In the heady days of "post-war" Iraq, Howard Kurtz went out of his way to criticize those journalists who didn't adopt Bush's short-sighted optimism about the "success" of the invasion.As the world marks the sixth anniversary of the U.S.-led invasion of Iraq, corporate media's most prominent journalism critic is wondering if Barack Obama's Iraq policy isn't being sufficiently scrutinized. As Washington Post media reporter Howard Kurtz asked recently on his CNN program (3/15/09): "What about the previous president? I mean, he famously landed on that aircraft carrier, declared 'Mission Accomplished,' and we're still there. Could journalists be falling into the same trap of taking a president's word about Iraq at face value?"
It's a good question to ask-- but is Kurtz really the best person to ask it? In the heady days of "post-war" Iraq, Howard Kurtz went out of his way to criticize those journalists who didn't adopt Bush's short-sighted optimism about the "success" of the invasion.
In a column he wrote on April 14, 2003,* Kurtz congratulated the press for its coverage of the just-concluded Iraq War. The piece provides a useful guide to the conventional wisdom that guides not just journalism, but also the profession's most powerful internal critics.
Kurtz began, "It's been the best of times and the worst of times for journalists." On the negative side, "The worst because they nearly got submerged in a sea of second-guessing just days into the fighting." After remarking that "unnamed critics, it turns out, are never in short supply," he elaborated by citing some examples of apparently too-pessimistic reporting:
So journalists who were the right track--raising questions ("second-guessing") about whether the war would last "months," or noticing tensions between military commanders and Rumsfeld--were the "worst," according to Kurtz. He also stuck up for Dick Cheney, writing:
The arrogant blunder here seems to be all Kurtz's.
Kurtz recalled other highlights from the media's performance:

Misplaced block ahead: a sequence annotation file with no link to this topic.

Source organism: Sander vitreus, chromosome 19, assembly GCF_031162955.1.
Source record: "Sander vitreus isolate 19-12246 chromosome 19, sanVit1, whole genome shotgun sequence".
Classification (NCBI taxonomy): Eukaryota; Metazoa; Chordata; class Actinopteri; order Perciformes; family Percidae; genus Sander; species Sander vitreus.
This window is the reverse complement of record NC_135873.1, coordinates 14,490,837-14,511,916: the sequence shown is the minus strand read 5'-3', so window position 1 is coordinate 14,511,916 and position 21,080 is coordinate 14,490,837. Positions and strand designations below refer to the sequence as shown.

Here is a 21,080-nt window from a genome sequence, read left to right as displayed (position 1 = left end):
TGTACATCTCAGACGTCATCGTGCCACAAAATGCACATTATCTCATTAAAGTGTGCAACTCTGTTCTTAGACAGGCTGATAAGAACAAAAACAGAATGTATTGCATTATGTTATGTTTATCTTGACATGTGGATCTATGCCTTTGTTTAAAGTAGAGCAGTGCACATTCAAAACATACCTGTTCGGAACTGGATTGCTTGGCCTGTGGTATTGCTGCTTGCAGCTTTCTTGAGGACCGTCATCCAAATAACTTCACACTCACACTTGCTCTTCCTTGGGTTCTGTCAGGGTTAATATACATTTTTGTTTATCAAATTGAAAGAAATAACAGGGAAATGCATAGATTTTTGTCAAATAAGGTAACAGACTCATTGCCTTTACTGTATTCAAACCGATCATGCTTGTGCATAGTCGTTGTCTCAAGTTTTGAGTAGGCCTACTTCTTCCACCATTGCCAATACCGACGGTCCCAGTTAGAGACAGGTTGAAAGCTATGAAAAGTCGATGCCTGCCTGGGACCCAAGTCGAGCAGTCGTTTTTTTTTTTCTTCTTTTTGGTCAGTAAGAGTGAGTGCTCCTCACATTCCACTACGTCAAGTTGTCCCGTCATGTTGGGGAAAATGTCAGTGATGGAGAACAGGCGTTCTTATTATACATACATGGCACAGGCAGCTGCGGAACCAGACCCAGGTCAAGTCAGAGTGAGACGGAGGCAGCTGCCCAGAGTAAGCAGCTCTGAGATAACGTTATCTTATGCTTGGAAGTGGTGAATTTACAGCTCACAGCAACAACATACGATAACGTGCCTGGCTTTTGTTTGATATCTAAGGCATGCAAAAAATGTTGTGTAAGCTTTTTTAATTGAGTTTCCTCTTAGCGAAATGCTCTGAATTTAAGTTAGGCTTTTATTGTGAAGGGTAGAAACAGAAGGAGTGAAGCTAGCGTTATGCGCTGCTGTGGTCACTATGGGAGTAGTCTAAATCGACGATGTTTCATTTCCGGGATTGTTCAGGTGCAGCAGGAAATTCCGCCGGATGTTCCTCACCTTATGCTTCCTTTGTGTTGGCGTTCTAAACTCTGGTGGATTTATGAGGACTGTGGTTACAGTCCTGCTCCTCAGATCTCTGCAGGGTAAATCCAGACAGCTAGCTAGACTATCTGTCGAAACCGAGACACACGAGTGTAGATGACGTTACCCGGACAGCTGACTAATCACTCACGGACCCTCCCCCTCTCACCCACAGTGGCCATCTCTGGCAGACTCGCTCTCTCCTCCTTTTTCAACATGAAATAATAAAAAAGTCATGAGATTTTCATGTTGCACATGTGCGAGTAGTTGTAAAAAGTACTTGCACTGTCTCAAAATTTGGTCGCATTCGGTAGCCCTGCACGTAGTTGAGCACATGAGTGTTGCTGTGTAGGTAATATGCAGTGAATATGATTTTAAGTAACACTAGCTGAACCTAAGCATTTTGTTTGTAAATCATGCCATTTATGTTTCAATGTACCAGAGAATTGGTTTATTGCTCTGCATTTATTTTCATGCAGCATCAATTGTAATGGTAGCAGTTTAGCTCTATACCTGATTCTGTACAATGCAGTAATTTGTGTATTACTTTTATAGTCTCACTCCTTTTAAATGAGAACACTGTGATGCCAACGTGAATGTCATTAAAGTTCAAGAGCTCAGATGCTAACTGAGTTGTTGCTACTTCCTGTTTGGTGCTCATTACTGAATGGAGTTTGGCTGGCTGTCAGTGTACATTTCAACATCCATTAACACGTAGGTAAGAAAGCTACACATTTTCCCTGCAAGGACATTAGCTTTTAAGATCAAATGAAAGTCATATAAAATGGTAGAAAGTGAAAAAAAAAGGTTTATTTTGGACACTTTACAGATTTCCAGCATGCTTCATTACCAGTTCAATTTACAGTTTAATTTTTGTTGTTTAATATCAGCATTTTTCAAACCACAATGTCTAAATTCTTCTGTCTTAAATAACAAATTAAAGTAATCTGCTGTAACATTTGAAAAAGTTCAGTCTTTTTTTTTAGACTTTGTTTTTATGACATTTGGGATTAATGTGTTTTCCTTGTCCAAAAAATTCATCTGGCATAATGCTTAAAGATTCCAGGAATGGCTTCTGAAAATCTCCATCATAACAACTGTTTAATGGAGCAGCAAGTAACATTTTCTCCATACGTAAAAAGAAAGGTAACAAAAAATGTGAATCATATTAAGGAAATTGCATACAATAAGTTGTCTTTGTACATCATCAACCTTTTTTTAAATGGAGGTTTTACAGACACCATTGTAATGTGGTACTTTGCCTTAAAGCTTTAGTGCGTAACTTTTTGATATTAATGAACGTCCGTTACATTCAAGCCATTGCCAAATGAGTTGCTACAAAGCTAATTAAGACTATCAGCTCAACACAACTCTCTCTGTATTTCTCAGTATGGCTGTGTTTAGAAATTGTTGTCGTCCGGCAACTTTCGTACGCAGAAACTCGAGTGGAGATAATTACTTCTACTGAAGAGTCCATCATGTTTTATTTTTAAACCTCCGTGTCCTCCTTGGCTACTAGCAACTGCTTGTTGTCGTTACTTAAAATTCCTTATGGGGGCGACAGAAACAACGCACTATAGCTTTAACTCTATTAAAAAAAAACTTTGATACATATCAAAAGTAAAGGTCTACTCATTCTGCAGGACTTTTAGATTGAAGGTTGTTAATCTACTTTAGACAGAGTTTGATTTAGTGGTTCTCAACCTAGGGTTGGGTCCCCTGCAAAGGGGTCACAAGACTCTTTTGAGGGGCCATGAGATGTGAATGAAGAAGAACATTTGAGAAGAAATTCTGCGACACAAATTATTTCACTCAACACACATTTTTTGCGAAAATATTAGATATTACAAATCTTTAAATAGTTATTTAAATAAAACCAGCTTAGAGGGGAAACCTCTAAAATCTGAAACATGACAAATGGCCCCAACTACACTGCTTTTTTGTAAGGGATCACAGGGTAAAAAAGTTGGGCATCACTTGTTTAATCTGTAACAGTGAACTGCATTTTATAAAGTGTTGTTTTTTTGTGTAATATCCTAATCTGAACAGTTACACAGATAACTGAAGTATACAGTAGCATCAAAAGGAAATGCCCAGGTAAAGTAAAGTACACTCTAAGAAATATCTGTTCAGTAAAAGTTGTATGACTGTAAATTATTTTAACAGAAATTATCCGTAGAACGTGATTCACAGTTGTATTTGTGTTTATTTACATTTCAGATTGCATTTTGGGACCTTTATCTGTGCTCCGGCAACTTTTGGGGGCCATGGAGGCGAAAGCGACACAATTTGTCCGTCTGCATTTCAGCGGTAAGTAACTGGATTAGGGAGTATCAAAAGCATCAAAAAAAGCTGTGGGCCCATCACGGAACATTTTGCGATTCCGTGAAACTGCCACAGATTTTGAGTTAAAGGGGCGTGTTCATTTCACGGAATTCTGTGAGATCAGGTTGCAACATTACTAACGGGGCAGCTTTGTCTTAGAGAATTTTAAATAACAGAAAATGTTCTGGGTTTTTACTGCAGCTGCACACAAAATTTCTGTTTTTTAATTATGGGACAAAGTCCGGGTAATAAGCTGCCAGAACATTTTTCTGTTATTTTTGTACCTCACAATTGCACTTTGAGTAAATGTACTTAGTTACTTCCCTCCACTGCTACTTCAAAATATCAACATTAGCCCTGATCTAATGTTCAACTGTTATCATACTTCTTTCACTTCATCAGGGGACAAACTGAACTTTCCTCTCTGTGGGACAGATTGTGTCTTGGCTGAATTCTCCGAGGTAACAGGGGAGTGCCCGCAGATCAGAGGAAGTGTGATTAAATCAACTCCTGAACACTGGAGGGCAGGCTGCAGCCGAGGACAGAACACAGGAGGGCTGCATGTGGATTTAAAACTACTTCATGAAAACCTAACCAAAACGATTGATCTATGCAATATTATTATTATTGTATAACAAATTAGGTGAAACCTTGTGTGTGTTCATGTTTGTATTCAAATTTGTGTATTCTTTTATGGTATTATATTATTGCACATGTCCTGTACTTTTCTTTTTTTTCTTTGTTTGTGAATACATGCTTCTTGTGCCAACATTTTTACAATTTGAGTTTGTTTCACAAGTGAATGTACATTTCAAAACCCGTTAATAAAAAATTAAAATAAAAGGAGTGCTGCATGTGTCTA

Of course, there was plenty of "anchor-gab" about the Jessica Lynch "rescue" and the Saddam Hussein statue, which were indeed more effective than leaflets dropped from planes--precisely because they were celebrated by the press corps in wildly exaggerated accounts rather than exposed as the propaganda stunts they were (London Times, 4/16/03; L.A. Times, 6/3/04).
There were other lessons to be learned, according to Kurtz, from the other short war the U.S. had just finished: "Were parts of the media too downbeat about the war's early setbacks? Sure. Trying to assess a war after a week or two is a high-wire act, as journalists learned after the infamous 'quagmire' pieces about Afghanistan." He elaborated:
Now comes the difficult part of the story--forming a government, rebuilding a shattered country, fending off suicide attacks--that lacks the obvious drama of toppling a brutal dictator. (Anyone seen a television report from Kabul lately?) Once the embedded reporters are liberated, it's all too easy to imagine the media drifting off to other obsessions while the future of Iraq is hammered out.
Kurtz was right about one thing, in retrospect: Corporate media did eventually "drift off" from Iraq--hundreds of thousands of lives and billions of dollars later. In the meantime, that forgotten Afghanistan conflict is still underway, with more U.S. troops on the way.
Fairness and Accuracy in Reporting is a nonpartisan media watchdog organization. Visit http://fair.org for more information, or share your opinion about this story by writing to firstname.lastname@example.org. Republished in the Chronicle with permission from F.A.I.R.
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This story was published on March 20, 2009.